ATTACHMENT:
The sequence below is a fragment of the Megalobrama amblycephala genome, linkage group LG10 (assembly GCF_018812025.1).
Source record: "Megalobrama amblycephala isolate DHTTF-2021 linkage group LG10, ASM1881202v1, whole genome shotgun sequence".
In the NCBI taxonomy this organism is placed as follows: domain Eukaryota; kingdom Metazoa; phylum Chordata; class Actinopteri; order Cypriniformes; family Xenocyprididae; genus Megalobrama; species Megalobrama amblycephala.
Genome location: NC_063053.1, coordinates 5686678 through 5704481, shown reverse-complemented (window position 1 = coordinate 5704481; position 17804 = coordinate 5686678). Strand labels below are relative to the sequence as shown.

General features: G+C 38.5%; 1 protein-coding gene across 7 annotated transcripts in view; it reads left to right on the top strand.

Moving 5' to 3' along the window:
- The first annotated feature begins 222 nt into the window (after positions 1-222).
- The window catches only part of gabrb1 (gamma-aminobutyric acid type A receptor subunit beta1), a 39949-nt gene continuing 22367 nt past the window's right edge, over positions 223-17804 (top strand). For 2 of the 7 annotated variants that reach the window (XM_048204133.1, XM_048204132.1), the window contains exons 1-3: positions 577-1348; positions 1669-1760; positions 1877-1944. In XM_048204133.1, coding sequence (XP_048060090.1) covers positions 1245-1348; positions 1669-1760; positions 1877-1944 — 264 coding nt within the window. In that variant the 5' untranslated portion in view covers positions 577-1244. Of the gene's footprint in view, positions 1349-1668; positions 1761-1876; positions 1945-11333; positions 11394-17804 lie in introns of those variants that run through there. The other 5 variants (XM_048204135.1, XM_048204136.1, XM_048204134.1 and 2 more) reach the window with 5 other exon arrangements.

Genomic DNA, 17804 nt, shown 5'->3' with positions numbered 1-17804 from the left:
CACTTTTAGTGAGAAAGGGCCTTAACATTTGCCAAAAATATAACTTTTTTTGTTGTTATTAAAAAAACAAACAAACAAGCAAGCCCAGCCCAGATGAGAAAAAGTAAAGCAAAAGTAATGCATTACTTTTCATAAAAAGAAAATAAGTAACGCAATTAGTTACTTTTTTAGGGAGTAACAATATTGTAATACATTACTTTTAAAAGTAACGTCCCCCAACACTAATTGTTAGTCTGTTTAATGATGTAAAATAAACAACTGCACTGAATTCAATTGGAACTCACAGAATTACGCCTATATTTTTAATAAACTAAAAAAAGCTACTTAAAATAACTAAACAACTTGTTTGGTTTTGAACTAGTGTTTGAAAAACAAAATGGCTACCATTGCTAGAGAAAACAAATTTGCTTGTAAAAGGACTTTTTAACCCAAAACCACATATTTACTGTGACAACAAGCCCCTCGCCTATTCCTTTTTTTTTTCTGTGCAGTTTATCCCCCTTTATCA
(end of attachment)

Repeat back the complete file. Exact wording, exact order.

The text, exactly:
The sequence below is a fragment of the Megalobrama amblycephala genome, linkage group LG10 (assembly GCF_018812025.1).
Source record: "Megalobrama amblycephala isolate DHTTF-2021 linkage group LG10, ASM1881202v1, whole genome shotgun sequence".
In the NCBI taxonomy this organism is placed as follows: domain Eukaryota; kingdom Metazoa; phylum Chordata; class Actinopteri; order Cypriniformes; family Xenocyprididae; genus Megalobrama; species Megalobrama amblycephala.
Genome location: NC_063053.1, coordinates 5686678 through 5704481, shown reverse-complemented (window position 1 = coordinate 5704481; position 17804 = coordinate 5686678). Strand labels below are relative to the sequence as shown.

General features: G+C 38.5%; 1 protein-coding gene across 7 annotated transcripts in view; it reads left to right on the top strand.

Moving 5' to 3' along the window:
- The first annotated feature begins 222 nt into the window (after positions 1-222).
- The window catches only part of gabrb1 (gamma-aminobutyric acid type A receptor subunit beta1), a 39949-nt gene continuing 22367 nt past the window's right edge, over positions 223-17804 (top strand). For 2 of the 7 annotated variants that reach the window (XM_048204133.1, XM_048204132.1), the window contains exons 1-3: positions 577-1348; positions 1669-1760; positions 1877-1944. In XM_048204133.1, coding sequence (XP_048060090.1) covers positions 1245-1348; positions 1669-1760; positions 1877-1944 — 264 coding nt within the window. In that variant the 5' untranslated portion in view covers positions 577-1244. Of the gene's footprint in view, positions 1349-1668; positions 1761-1876; positions 1945-11333; positions 11394-17804 lie in introns of those variants that run through there. The other 5 variants (XM_048204135.1, XM_048204136.1, XM_048204134.1 and 2 more) reach the window with 5 other exon arrangements.

Genomic DNA, 17804 nt, shown 5'->3' with positions numbered 1-17804 from the left:
CACTTTTAGTGAGAAAGGGCCTTAACATTTGCCAAAAATATAACTTTTTTTGTTGTTATTAAAAAAACAAACAAACAAGCAAGCCCAGCCCAGATGAGAAAAAGTAAAGCAAAAGTAATGCATTACTTTTCATAAAAAGAAAATAAGTAACGCAATTAGTTACTTTTTTAGGGAGTAACAATATTGTAATACATTACTTTTAAAAGTAACGTCCCCCAACACTAATTGTTAGTCTGTTTAATGATGTAAAATAAACAACTGCACTGAATTCAATTGGAACTCACAGAATTACGCCTATATTTTTAATAAACTAAAAAAAGCTACTTAAAATAACTAAACAACTTGTTTGGTTTTGAACTAGTGTTTGAAAAACAAAATGGCTACCATTGCTAGAGAAAACAAATTTGCTTGTAAAAGGACTTTTTAACCCAAAACCACATATTTACTGTGACAACAAGCCCCTCGCCTATTCCTTTTTTTTTTCTGTGCAGTTTATCCCCCTTTATCA